|Both of these were picked late. L to R: Cox's Orange Pippin, Macoun.|
Both of these varieties are normally harvested in early October. I picked these myself on October 26 and am sampling them on the 27th.
My Macoun is small and wonderfully dark, with a dusty bloom that mostly washes off. Even the lenticels are darker, with a red tint.
|Late Macoun, lustrous and dark.|
The flesh is white shot with red and is wonderfully crisp. Many Macouns that have spent the month off the tree have lost some of that crunch. The apple is sweeter and less complex, though some vinousness and berries are recognizable.
There is also a little bit of water core, and the sugar gives each bite a heady, almost alcoholic note.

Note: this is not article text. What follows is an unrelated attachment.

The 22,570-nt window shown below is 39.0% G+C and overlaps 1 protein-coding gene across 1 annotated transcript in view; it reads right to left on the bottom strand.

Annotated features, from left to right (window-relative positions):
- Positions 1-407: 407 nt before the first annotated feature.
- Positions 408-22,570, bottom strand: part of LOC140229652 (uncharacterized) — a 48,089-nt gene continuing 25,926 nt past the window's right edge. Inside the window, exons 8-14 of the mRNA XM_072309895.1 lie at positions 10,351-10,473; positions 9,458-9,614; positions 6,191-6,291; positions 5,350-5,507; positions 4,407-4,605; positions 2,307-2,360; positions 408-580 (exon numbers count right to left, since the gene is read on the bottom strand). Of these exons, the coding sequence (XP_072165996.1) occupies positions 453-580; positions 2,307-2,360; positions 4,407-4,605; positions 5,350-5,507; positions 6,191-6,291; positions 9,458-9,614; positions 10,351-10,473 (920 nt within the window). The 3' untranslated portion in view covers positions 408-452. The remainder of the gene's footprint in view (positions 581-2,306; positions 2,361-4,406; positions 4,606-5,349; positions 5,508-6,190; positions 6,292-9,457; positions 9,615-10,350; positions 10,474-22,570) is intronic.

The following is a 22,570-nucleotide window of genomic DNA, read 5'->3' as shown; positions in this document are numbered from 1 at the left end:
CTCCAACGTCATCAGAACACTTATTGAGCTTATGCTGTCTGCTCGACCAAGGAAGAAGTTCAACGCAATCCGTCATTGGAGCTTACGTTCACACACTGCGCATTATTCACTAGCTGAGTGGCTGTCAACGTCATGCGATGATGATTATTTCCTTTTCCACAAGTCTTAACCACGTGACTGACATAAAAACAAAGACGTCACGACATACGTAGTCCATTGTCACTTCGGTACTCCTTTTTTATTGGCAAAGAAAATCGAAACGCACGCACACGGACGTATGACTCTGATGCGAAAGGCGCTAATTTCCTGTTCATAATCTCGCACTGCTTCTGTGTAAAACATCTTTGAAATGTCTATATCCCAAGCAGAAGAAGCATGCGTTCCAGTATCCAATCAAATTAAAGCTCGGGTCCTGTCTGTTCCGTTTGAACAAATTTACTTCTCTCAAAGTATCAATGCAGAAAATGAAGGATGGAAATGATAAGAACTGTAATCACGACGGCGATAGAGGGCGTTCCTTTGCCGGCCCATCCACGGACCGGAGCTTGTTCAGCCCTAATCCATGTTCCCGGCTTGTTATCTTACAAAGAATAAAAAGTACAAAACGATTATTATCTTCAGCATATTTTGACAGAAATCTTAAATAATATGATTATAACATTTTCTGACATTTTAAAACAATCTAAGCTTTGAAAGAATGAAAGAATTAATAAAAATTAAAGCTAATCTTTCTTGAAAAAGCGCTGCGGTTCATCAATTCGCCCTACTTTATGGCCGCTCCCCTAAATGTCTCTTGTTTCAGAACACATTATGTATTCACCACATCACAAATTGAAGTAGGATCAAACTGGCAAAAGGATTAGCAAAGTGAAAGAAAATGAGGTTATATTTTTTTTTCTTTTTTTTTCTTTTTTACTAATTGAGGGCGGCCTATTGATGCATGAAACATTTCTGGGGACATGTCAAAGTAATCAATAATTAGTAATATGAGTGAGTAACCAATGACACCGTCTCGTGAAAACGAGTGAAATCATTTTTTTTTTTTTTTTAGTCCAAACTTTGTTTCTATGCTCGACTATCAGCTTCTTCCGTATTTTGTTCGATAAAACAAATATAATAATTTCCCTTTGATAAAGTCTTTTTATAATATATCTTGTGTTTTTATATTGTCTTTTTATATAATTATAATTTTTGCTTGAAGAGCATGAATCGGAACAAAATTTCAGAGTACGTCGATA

So the Macoun is still quite pleasant to eat, but not in the same three-star league as a peak example.
The Cox's has a right proper Cox look to it, red-orange streaks with a little russet spilling over from the stem well. There's no obvious sign of extra time on the tree as there was with the Macoun. A faint yeasty note in the way it smells is probably from peel flora.
Inside, however, the texture has suffered. It is soft, almost like a pear, quite juicy (and not at all mealy). The Cox's is sweeter and its flavors are all melded, though I do get some orange and a little pear.
These flavors are still rich and pleasing, but lack Cox's usual structure.
Despite all these defects this senior Cox's is still good to eat (with pleasure), but it is nothing like its prime self.
The real question is, why are there any of these wonderful apples still unpicked by the end of October? (Granted, there were not many of them.) Don't people know?
Clearly, my work remain undone.